The original study developed factor scales based on coding of the video recordings (Cook, 2002). Through factor analysis, several scales were formed. We use one of them that measures supportiveness of the physician based on our hypothesis that more supportive physicians may have smaller hot-cold empathy gaps with their patients and that they would be more likely to address patients’ pain as well as create communicative environments that encourage patient expressions of concerns. Items in that scale included the following: physician touches patient, expresses emotion, elicits patient’s feelings, gives support to the concerns of patient, makes empathic statements, and expresses compassion for patient’s difficult situation. The pattern matrix coefficients ranged from .22 to .70 for the factor, with about two thirds of the items with correlations of .40 and above. Most items related to the way in which the physician elicited information about the patient’s needs. Details on the development and psychometric properties of the factor have been reported elsewhere (Teresi et al., 2005).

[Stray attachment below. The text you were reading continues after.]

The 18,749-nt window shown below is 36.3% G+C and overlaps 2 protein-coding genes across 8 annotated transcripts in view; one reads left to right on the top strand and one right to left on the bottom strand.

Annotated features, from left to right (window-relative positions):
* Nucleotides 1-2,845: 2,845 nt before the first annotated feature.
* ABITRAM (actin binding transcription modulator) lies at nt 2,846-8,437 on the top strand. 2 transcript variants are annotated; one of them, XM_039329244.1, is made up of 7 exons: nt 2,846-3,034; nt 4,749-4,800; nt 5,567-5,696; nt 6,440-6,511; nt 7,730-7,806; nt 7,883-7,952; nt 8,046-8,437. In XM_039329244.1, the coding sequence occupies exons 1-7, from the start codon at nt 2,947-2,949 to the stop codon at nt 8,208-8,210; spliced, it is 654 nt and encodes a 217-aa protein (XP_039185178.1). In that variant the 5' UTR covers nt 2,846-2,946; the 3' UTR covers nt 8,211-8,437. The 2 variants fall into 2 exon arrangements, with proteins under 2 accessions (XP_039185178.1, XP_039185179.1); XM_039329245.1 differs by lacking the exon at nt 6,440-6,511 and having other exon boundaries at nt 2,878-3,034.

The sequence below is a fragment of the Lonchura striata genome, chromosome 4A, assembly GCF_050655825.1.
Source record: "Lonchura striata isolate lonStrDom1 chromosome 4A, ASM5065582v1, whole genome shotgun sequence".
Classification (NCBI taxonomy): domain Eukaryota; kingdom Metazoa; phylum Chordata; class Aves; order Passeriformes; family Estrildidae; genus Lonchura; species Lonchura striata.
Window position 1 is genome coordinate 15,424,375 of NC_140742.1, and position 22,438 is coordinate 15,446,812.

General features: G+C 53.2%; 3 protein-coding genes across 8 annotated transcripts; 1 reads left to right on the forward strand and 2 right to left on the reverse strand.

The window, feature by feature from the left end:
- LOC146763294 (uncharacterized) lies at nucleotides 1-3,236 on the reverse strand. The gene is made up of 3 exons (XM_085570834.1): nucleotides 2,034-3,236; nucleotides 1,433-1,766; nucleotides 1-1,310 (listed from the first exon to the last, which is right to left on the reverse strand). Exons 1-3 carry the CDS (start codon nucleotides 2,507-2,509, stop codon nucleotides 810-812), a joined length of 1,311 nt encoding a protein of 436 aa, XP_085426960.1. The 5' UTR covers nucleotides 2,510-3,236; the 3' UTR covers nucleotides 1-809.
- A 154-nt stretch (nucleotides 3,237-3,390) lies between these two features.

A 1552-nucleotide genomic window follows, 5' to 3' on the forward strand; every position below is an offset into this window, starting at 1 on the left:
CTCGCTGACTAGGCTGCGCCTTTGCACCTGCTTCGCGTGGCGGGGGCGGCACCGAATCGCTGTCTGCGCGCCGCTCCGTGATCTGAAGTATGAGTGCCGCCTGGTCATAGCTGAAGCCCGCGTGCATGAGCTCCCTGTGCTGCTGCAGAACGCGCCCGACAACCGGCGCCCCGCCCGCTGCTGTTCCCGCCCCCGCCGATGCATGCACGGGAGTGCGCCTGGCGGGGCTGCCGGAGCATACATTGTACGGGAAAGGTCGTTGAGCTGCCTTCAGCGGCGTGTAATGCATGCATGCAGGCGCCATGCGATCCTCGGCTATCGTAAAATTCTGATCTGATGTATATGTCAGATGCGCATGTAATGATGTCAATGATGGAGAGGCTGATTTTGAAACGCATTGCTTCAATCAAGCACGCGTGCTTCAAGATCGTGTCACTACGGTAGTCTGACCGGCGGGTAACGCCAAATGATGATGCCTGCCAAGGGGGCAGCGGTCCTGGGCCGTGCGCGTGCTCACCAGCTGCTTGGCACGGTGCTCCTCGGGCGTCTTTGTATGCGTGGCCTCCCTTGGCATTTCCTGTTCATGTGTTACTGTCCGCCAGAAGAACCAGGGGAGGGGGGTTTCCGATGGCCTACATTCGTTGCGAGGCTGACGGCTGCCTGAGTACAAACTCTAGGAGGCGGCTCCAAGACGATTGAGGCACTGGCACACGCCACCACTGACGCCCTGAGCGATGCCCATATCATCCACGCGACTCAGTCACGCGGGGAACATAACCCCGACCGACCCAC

Prior to the visit, patients were surveyed for demographics and the purpose of the visit. Following the taping of the visit, patients were given the SF-36 (Ware et al., 1995). Physicians completed the sociodemographic survey at the beginning of the study. Physicians were not informed of the patient’s SF36 bodily pain results nor did they have access to patient survey data. Racial and gender concordance variables measure the potential of racial, gender- and age-based disparities. We also explored the role of age concordance because of its potential to approximate empathy gap, with the assumption that individuals with similar ages may have similar experiences with pain and illness events.